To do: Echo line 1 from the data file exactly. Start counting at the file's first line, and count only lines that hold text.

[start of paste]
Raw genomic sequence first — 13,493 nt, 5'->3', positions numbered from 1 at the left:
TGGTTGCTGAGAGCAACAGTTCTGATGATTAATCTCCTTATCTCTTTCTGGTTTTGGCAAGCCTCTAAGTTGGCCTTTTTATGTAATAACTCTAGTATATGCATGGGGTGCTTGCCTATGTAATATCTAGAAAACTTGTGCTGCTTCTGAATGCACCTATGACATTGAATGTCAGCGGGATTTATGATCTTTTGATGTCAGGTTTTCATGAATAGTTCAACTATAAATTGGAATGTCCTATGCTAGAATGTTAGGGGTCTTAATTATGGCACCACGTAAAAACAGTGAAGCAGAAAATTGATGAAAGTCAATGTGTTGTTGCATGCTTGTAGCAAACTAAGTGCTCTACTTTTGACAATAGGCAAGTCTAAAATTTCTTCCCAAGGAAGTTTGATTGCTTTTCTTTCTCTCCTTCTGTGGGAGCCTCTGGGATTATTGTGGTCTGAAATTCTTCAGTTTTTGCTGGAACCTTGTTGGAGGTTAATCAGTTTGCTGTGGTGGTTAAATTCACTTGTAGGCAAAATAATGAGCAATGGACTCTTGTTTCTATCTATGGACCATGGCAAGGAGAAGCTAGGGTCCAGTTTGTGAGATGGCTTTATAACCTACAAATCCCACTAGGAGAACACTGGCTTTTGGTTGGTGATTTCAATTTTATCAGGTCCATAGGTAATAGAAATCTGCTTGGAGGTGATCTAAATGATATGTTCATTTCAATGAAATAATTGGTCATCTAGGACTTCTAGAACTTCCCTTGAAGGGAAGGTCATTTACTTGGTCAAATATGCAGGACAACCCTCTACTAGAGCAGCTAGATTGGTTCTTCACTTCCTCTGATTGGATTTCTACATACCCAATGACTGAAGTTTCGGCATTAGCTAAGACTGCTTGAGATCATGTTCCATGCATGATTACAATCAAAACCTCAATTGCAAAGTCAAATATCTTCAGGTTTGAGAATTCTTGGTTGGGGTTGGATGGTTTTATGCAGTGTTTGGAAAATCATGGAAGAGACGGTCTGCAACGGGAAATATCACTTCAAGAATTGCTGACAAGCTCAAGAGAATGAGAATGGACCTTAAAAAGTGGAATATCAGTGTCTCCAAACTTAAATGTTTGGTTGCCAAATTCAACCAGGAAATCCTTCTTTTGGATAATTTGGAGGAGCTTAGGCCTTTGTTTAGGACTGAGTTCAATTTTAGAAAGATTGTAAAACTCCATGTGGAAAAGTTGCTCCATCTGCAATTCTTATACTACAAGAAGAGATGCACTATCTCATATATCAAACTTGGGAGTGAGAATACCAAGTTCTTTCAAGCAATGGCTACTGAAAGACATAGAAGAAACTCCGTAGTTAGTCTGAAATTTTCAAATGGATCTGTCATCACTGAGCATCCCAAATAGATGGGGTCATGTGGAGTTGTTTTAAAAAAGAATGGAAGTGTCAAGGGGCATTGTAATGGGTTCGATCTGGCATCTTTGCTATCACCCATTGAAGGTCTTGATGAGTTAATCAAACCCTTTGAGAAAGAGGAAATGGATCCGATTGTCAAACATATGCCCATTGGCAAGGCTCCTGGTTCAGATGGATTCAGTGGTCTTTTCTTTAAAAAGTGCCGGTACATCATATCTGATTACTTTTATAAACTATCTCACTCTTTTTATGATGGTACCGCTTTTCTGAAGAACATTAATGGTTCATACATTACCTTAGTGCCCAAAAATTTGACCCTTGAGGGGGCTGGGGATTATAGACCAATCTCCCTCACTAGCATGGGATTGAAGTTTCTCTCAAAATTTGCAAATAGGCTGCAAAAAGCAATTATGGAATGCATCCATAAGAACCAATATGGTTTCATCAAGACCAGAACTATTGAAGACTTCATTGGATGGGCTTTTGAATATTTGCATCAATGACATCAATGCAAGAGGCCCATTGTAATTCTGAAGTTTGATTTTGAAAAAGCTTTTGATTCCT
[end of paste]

Raw genomic sequence first — 13,493 nt, 5'->3', positions numbered from 1 at the left: